For patients with breast lumps or those simply needing a routine examination, digital mammography allows an accurate reading of dense breast tissue. Breast Center specialists can determine, via mammography, if a lump, growth, or change in your breast needs further testing. Digital mammography can also look for lumps that are too small to be discovered during a physical exam. Below are answers to common questions by patients seeking mammography.
What is Mammography?
Mammography is a way to detect abnormal growths or changes in the breast tissue. To perform mammography, a health care provider takes an X-ray, or picture, of the breast tissue. This X-ray is called a mammogram.
What is a Digital Mammogram?
A digital mammography allows for more digital manipulation of a breast X-ray exam than is possible with film mammography.
A recent study involving 42,760 women nationwide found that digital mammography was more accurate for more than half the women who undergo breast-cancer screenings. Younger women with dense breast tissue, which makes it harder to detect tumors, particularly benefited from use of the new technology, the study found. Other advantages offered by a digital mammography include the ease of storing and retrieving images and storing them as part of a patient's electronic medical record.
Both film mammography and digital mammography are available at Cleveland Clinic's Breast Center.
How is a Mammogram Performed?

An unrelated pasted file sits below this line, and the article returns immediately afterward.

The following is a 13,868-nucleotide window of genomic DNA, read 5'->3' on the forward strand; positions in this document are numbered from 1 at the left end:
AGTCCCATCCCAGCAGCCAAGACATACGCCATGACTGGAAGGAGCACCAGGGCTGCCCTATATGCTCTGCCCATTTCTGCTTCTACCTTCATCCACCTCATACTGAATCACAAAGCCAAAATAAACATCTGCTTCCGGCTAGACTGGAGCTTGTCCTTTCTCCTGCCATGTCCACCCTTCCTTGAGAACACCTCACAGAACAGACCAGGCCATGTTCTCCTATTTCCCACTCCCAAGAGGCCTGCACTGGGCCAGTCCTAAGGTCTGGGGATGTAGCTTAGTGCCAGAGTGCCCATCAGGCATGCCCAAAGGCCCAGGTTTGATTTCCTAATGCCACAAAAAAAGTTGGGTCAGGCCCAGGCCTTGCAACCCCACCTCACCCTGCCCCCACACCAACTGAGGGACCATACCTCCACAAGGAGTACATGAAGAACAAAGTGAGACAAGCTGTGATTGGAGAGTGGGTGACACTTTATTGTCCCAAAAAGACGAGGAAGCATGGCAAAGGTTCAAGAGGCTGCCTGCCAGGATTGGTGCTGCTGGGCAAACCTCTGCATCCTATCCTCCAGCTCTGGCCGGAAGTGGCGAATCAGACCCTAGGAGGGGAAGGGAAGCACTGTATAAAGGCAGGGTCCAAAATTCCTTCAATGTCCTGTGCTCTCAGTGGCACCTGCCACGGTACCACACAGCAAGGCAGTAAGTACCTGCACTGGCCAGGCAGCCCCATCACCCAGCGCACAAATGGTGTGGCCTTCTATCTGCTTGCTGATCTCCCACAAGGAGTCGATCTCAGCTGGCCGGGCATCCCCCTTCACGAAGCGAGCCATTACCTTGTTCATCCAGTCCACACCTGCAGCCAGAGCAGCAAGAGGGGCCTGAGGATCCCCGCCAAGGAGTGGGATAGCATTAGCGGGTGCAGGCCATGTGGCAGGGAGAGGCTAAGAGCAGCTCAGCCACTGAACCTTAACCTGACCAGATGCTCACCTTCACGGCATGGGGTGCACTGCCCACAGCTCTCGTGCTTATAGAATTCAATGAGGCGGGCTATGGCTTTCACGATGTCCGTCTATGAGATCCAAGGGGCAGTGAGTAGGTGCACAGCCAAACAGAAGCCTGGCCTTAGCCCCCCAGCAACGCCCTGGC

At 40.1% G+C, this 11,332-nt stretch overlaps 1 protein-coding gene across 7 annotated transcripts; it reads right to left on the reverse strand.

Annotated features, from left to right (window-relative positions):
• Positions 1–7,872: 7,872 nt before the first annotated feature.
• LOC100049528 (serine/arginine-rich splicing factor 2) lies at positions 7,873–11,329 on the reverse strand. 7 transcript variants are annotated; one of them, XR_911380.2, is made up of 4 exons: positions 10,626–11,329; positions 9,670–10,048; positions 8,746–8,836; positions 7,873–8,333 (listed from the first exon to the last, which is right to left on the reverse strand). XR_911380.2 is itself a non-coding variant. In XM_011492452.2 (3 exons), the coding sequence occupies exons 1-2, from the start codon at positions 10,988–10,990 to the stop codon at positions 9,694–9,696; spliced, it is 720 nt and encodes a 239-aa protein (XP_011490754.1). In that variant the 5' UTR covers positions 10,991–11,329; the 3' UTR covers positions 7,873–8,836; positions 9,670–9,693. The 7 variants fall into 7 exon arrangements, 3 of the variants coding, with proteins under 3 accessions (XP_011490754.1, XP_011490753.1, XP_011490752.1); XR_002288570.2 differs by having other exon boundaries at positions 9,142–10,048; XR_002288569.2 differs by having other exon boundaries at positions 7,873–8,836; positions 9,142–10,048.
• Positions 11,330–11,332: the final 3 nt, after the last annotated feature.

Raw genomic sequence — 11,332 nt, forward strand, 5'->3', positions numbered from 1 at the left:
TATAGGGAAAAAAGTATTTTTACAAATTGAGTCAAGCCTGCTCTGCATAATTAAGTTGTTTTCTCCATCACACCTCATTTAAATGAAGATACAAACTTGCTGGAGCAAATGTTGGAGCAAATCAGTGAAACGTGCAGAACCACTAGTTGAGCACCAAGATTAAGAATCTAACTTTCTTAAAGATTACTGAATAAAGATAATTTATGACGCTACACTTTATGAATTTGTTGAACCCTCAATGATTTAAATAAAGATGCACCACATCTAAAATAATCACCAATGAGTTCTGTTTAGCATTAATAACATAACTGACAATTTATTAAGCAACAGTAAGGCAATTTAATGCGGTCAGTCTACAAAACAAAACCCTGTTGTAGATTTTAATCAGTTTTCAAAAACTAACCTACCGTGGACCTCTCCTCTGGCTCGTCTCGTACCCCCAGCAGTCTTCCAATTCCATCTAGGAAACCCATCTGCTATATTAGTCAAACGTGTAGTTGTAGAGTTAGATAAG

You will be asked to stand in front of an X-ray machine for mammography. A health care provider will place your breast between two plates. The plates will be pressed together, gently flattening your breast. By flattening the breast, the health care provider can get a clear picture while using a low dose of radiation.
You may feel some discomfort or slight pain from this pressure, but it will only last for a few seconds while the X-ray is being taken. For a routine breast screening, two pictures are taken of each breast.
Your cooperation is important to get a clear picture. If you feel that the pressure on your breast is too great, tell the person performing the exam.
Why are Mammograms Performed?
Mammography are performed:
- As part of a regular physical exam
- To evaluate any unusual changes in the breast
Mammography can help your health care provider decide if a lump, growth, or change in your breast needs further testing. The mammogram is also used to look for lumps that are too small to be felt during a physical exam.
Why Should I get a Mammogram?
Mammography is your best defense against breast cancer because it can detect the disease in its early stages. Remember, most breast lumps are not cancer. In many cases, it’s normal for breasts to have lumps or feel tender. But if cancer does occur, mammography can improve your chances of a full recovery.
How Often Should I Have a Mammogram?
The American Cancer Society recommends:
- First mammogram by age 40
- Annual mammogram after age 40, as long as in good health
Your risk of breast cancer increases as you age, so a regular mammogram is especially important if you are over 50. If you think you need a mammogram, don’t wait for your yearly physical. Contact your health care provider right away.
How Should I Prepare for a Mammogram?
- If you are pregnant, or think you are pregnant, tell your health care provider.
- Do not wear body powder, creams, deodorants or lotions on your chest the day of the test.
What Else Can I Do to Protect Myself From Breast Cancer?
- Perform a breast self-examination each month or on a regular basis
- Have your breasts examined by your health care provider at least once a year.
- For information on how you can look for changes in your breasts, please refer to the Breast Self-Exam.
Where Can I Learn More about Breast Cancer and Mammography?
National Cancer Institute
The Cancer Information Service
1.800.422.6237 (1.800.4.CANCER) (1.800.422.6237)
American Cancer Society
1599 Clifton Road, NE
Atlanta, GA 30329
Susan G. Komen Foundation
3500 Gaston Avenue
Dallas, Texas 75246